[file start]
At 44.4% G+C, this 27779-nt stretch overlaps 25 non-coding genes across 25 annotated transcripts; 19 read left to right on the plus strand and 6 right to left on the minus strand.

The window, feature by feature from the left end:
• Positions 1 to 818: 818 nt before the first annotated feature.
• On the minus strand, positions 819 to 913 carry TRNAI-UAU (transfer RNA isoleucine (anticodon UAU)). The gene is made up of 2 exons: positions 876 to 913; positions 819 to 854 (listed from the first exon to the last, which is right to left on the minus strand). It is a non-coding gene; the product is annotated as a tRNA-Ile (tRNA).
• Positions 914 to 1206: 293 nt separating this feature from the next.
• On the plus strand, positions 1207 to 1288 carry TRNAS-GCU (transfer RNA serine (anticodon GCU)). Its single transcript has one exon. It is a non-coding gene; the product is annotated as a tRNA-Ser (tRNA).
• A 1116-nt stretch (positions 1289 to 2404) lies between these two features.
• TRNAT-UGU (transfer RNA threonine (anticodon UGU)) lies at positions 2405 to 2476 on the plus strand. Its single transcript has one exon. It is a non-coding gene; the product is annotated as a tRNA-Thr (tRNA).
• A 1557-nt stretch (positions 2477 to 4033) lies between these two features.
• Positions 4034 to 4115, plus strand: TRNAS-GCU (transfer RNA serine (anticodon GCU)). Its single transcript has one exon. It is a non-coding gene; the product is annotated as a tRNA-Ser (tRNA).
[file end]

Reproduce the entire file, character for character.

At 44.4% G+C, this 27779-nt stretch overlaps 25 non-coding genes across 25 annotated transcripts; 19 read left to right on the plus strand and 6 right to left on the minus strand.

The window, feature by feature from the left end:
• Positions 1 to 818: 818 nt before the first annotated feature.
• On the minus strand, positions 819 to 913 carry TRNAI-UAU (transfer RNA isoleucine (anticodon UAU)). The gene is made up of 2 exons: positions 876 to 913; positions 819 to 854 (listed from the first exon to the last, which is right to left on the minus strand). It is a non-coding gene; the product is annotated as a tRNA-Ile (tRNA).
• Positions 914 to 1206: 293 nt separating this feature from the next.
• On the plus strand, positions 1207 to 1288 carry TRNAS-GCU (transfer RNA serine (anticodon GCU)). Its single transcript has one exon. It is a non-coding gene; the product is annotated as a tRNA-Ser (tRNA).
• A 1116-nt stretch (positions 1289 to 2404) lies between these two features.
• TRNAT-UGU (transfer RNA threonine (anticodon UGU)) lies at positions 2405 to 2476 on the plus strand. Its single transcript has one exon. It is a non-coding gene; the product is annotated as a tRNA-Thr (tRNA).
• A 1557-nt stretch (positions 2477 to 4033) lies between these two features.
• Positions 4034 to 4115, plus strand: TRNAS-GCU (transfer RNA serine (anticodon GCU)). Its single transcript has one exon. It is a non-coding gene; the product is annotated as a tRNA-Ser (tRNA).